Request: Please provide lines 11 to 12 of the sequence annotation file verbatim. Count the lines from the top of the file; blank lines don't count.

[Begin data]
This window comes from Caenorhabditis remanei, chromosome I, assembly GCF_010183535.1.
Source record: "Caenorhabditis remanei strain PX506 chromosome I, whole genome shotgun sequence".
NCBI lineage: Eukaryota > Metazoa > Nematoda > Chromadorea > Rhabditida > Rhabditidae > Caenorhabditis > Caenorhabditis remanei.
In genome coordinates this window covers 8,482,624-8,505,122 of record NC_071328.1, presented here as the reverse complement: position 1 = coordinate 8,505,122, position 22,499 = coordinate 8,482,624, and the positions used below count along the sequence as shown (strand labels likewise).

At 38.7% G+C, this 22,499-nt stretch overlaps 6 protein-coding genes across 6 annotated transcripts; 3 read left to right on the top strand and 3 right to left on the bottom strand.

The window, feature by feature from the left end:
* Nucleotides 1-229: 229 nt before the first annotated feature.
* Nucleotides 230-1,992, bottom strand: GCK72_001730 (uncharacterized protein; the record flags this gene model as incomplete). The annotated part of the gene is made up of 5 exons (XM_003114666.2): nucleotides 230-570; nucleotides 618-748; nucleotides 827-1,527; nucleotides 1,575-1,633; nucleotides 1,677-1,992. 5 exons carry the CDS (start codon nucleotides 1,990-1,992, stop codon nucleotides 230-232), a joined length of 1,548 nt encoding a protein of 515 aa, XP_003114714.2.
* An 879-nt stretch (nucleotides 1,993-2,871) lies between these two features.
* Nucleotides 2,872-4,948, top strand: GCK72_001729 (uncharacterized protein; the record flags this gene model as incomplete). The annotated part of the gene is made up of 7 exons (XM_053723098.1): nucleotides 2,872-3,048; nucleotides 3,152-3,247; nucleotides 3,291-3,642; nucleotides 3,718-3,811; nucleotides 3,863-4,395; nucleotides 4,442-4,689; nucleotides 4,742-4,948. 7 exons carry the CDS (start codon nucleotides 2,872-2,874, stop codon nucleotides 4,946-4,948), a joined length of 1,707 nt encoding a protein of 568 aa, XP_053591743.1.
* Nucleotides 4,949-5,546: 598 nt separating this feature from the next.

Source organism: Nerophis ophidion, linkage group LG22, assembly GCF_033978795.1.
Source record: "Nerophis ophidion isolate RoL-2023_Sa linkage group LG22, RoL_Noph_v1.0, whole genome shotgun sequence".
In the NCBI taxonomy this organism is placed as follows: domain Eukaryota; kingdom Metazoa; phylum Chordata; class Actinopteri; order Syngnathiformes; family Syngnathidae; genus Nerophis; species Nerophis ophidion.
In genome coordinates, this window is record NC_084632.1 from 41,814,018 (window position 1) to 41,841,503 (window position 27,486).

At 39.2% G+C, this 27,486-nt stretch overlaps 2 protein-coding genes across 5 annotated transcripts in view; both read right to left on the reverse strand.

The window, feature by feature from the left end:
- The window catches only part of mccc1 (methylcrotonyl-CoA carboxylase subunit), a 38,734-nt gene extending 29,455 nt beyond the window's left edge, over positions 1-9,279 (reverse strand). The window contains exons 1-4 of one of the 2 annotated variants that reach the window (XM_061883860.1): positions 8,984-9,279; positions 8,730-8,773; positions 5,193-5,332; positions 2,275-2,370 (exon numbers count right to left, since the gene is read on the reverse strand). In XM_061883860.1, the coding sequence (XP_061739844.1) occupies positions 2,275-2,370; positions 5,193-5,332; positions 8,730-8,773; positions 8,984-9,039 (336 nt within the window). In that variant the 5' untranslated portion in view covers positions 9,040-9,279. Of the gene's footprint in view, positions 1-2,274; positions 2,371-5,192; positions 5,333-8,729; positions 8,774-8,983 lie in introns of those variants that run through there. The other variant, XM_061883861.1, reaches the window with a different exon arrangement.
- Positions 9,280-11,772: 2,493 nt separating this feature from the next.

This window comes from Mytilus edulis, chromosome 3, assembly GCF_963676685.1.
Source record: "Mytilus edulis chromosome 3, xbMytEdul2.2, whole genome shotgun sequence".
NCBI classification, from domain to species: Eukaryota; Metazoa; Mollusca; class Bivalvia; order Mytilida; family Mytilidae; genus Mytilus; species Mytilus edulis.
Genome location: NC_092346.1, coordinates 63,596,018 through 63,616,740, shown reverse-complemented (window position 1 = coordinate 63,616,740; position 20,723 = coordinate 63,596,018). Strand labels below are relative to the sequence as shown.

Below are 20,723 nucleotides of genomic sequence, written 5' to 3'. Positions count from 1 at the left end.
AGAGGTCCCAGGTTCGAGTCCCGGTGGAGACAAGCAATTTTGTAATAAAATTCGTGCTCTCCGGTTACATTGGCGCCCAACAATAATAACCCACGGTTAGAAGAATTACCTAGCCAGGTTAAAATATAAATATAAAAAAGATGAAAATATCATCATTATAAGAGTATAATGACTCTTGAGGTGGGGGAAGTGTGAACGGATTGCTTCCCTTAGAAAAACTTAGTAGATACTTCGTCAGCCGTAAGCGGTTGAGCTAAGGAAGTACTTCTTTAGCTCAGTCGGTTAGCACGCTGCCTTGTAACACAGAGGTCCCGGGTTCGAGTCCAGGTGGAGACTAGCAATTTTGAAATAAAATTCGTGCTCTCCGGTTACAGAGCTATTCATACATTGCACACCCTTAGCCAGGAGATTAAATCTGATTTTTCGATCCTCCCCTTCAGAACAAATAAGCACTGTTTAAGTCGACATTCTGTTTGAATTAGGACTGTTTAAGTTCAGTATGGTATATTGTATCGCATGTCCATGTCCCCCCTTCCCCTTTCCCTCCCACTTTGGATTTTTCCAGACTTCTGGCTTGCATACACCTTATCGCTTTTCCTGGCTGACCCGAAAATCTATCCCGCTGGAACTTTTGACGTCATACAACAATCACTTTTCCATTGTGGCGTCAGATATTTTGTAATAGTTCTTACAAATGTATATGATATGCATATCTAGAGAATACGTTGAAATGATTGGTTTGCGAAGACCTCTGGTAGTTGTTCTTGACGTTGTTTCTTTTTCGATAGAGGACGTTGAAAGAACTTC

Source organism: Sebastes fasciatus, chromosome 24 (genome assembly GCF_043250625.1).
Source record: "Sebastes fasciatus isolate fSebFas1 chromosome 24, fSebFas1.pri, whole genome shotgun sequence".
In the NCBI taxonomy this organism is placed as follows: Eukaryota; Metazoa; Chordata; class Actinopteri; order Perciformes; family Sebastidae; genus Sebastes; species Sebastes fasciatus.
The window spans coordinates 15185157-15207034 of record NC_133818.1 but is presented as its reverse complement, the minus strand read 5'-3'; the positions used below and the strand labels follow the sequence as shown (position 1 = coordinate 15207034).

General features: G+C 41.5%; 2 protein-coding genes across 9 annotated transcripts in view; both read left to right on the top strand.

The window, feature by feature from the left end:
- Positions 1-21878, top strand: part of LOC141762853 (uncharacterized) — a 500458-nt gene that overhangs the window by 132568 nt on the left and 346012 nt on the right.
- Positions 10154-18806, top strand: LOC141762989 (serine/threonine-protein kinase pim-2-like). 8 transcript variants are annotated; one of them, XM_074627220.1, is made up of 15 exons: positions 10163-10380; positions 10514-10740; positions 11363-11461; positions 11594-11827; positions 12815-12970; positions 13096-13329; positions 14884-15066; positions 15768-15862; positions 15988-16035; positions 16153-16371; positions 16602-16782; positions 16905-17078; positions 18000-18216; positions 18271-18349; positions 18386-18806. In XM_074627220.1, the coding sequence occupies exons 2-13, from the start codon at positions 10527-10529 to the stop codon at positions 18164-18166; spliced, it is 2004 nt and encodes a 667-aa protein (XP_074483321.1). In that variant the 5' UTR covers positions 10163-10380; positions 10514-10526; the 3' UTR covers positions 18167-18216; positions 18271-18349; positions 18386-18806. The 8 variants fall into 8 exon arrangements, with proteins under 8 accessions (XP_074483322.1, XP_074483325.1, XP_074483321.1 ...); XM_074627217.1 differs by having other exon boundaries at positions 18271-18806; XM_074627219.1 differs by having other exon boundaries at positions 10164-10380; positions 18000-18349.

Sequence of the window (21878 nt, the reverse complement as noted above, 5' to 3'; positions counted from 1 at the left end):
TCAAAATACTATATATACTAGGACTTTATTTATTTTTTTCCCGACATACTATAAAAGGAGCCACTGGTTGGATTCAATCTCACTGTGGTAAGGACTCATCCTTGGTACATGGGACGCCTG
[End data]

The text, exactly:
* Nucleotides 4,949-5,546: 598 nt separating this feature from the next.

Source organism: Nerophis ophidion, linkage group LG22, assembly GCF_033978795.1.